tssci security

Web application security incident handling

I thought I'd take a moment to post about some web security tools I use pretty often, which help as a security consultant when responding to various web hacking related incidents. These tools have helped me write my own scripts whenever I'm in a jam and need something good and quick to do the job.

Application Log File Forensics: The Hard Way

The first thing a security professional or administrator usually think of when handling an application security incident is to check the logs for the applications, databases, and other application-tiers involved. Often, these logs are either on the servers that run the applications themselves, or possibly in a central logging location. If a certain attacker tool can be identified from the log files (or other sources such as full packet-capture), then it may be of interest to run that exact same tool against your own application-under-target (preferably in a mocked-up lab or test environment, if it mirrors production well enough).

The most popular web servers, Apache httpd and Microsoft IIS, do create local log files by default. According to most compliance regulations and standards (e.g. COBIT, HIPAA, GLB, PCI-DSS, FISMA, EU Directive on Privacy and Electronic Communications, ISO 17799/27002, CA SB1386 and similar), logging must be centrally located, or may have other required provisions. This may include application-layer information, such as the log information from Apache and IIS. It may be very likely that your organization already has centralized logging where this information is available.

If centralized logging does not exist, it may be a good time to start up a project to enable it. The Apache Cookbook, 2E, is the best place to go in order to configure httpd to start sending syslog information. It's about as simple to add "ErrorLog syslog:user" into the httpd.conf file, but this only logs error messages, not authentication/access_log messages. The book gives two prescriptions, one using "AccessLog "|/usr/bin/logger" combined" if your OS supports the logger command properly. The other is to run a custom log message through a Perl script, as seen below:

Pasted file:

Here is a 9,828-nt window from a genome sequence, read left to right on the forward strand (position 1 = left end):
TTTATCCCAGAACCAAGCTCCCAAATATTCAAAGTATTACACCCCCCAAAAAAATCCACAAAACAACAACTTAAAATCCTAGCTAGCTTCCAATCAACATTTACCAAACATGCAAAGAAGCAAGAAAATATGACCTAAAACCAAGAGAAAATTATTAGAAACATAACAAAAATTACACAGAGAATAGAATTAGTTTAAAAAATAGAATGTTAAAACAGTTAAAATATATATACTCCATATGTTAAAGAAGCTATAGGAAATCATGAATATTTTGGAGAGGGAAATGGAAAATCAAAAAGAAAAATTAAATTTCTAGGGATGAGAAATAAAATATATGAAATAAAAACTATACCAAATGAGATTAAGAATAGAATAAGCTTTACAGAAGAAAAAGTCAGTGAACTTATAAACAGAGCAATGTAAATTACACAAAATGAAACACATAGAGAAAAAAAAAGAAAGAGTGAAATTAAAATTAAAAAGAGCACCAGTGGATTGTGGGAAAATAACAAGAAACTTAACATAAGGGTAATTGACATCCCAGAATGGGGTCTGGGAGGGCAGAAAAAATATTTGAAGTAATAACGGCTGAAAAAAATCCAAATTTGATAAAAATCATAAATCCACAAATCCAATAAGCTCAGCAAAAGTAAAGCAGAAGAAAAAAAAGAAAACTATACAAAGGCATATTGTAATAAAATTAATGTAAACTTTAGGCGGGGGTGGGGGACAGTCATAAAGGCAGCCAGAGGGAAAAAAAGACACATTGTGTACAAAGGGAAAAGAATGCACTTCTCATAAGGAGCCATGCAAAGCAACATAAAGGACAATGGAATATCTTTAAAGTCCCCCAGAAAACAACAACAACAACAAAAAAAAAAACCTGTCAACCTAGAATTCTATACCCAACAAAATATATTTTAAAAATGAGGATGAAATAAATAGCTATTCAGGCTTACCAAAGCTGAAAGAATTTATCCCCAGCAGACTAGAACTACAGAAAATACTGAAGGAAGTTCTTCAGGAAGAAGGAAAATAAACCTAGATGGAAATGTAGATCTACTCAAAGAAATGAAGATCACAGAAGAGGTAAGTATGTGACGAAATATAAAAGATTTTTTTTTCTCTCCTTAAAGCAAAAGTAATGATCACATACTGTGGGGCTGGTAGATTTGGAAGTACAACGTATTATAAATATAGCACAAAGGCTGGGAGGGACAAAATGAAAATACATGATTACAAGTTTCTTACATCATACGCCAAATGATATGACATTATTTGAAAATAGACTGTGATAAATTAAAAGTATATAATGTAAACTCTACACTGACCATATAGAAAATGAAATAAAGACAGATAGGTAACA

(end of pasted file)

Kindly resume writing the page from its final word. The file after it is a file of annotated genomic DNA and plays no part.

CustomLog |/usr/local/apache/bin/apache_syslog combined
use Sys::Syslog
qw( :DEFAULT setlogsock );
openlog('apache', 'cons', 'pid', 'user');

while ($log = <STDIN>) {
    syslog('notice', $log);


Microsoft IIS will need to go through the Event Log, which can be converted to syslog messages using a third-party software package such as Snare or MonitorWare Agent. If IIS logs can also be converted to w3c standard log format, then Apache log analyzer tools such as AWStats could also be used. W3C also has their own log analysis tool that also does HTML validation, called the Log Validator. These may be useful to run following your own scan of the application using the same or similar attacker tool, as they will not only point out where in your application the scan/tool covered, but also where you may have the most errors or lack of quality/security controls.